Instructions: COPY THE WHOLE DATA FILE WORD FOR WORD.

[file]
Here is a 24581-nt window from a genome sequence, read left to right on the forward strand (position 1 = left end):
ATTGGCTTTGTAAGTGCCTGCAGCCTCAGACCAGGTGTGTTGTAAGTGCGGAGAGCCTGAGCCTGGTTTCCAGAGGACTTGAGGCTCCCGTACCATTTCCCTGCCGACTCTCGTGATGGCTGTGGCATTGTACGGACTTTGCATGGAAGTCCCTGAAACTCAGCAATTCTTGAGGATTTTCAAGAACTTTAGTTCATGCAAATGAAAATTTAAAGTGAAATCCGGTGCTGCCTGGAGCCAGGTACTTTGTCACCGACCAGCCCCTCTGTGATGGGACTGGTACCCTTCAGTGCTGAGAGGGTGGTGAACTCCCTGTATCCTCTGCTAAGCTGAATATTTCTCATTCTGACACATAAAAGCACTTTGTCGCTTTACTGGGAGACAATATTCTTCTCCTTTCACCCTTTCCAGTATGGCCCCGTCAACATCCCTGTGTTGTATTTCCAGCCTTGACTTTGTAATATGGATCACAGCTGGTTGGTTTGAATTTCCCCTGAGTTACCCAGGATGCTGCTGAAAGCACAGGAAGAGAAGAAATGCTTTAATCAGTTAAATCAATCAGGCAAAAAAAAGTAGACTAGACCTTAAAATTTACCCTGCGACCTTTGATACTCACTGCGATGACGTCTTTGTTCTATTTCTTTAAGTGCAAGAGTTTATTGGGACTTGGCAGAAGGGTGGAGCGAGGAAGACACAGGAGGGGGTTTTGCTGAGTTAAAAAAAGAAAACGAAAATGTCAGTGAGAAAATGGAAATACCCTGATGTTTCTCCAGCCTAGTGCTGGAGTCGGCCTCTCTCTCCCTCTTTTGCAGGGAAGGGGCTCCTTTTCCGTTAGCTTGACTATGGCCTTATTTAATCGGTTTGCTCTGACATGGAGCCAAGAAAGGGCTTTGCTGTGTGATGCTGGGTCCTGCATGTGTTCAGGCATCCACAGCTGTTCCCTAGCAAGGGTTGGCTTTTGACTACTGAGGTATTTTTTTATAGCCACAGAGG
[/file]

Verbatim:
Here is a 24581-nt window from a genome sequence, read left to right on the forward strand (position 1 = left end):
ATTGGCTTTGTAAGTGCCTGCAGCCTCAGACCAGGTGTGTTGTAAGTGCGGAGAGCCTGAGCCTGGTTTCCAGAGGACTTGAGGCTCCCGTACCATTTCCCTGCCGACTCTCGTGATGGCTGTGGCATTGTACGGACTTTGCATGGAAGTCCCTGAAACTCAGCAATTCTTGAGGATTTTCAAGAACTTTAGTTCATGCAAATGAAAATTTAAAGTGAAATCCGGTGCTGCCTGGAGCCAGGTACTTTGTCACCGACCAGCCCCTCTGTGATGGGACTGGTACCCTTCAGTGCTGAGAGGGTGGTGAACTCCCTGTATCCTCTGCTAAGCTGAATATTTCTCATTCTGACACATAAAAGCACTTTGTCGCTTTACTGGGAGACAATATTCTTCTCCTTTCACCCTTTCCAGTATGGCCCCGTCAACATCCCTGTGTTGTATTTCCAGCCTTGACTTTGTAATATGGATCACAGCTGGTTGGTTTGAATTTCCCCTGAGTTACCCAGGATGCTGCTGAAAGCACAGGAAGAGAAGAAATGCTTTAATCAGTTAAATCAATCAGGCAAAAAAAAGTAGACTAGACCTTAAAATTTACCCTGCGACCTTTGATACTCACTGCGATGACGTCTTTGTTCTATTTCTTTAAGTGCAAGAGTTTATTGGGACTTGGCAGAAGGGTGGAGCGAGGAAGACACAGGAGGGGGTTTTGCTGAGTTAAAAAAAGAAAACGAAAATGTCAGTGAGAAAATGGAAATACCCTGATGTTTCTCCAGCCTAGTGCTGGAGTCGGCCTCTCTCTCCCTCTTTTGCAGGGAAGGGGCTCCTTTTCCGTTAGCTTGACTATGGCCTTATTTAATCGGTTTGCTCTGACATGGAGCCAAGAAAGGGCTTTGCTGTGTGATGCTGGGTCCTGCATGTGTTCAGGCATCCACAGCTGTTCCCTAGCAAGGGTTGGCTTTTGACTACTGAGGTATTTTTTTATAGCCACAGAGG